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Solution Structural Dynamics of HIV-1 Reverse Transcriptase Heterodimer

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journal contribution
posted on 18.08.2009, 00:00 by James M. Seckler, Kathryn J. Howard, Mary D. Barkley, Patrick L. Wintrode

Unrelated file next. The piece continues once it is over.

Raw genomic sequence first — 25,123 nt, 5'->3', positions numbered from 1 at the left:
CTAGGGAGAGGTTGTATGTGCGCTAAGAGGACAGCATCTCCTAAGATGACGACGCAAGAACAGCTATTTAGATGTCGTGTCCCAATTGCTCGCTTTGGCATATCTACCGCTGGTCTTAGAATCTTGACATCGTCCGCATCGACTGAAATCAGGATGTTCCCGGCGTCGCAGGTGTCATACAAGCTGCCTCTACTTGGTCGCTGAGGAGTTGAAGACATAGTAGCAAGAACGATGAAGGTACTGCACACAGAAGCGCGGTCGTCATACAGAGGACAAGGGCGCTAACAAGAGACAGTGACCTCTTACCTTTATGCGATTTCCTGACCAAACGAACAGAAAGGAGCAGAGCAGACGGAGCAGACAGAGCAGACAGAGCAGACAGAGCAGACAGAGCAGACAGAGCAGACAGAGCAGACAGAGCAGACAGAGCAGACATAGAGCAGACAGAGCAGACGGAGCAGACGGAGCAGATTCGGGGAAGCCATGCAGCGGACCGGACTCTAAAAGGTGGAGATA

Crystal structures and simulations suggest that conformational changes are critical for the function of HIV-1 reverse transcriptase. The enzyme is an asymmetric heterodimer of two subunits, p66 and p51. The two subunits have the same N-terminal sequence, with the p51 subunit lacking the C-terminal RNase H domain. We used hydrogen exchange mass spectrometry to probe the structural dynamics of RT. H/D exchange revealed that the fingers and palm subdomains of both subunits form the stable core of the heterodimer. In the crystal structure, the tertiary fold of the p51 subunit is more compact than that of the polymerase domain of the p66 subunit, yet both subunits show similar flexibility. The p66 subunit contains the polymerase and RNase H catalytic sites. H/D exchange indicated that the RNase H domain of p66 is very flexible. The β-sheet β12-β13-β14 lies at the base of the thumb subdomain of p66 and contains highly conserved residues involved in template/primer binding and NNRTI binding. Using the unique ability of hydrogen exchange mass spectrometry to resolve slowly interconverting species, we found that β-sheet β12-β13-β14 undergoes slow cooperative unfolding with a t1/2 of <20 s. The H/D exchange results are discussed in relation to existing structural, simulation, and sequence information.

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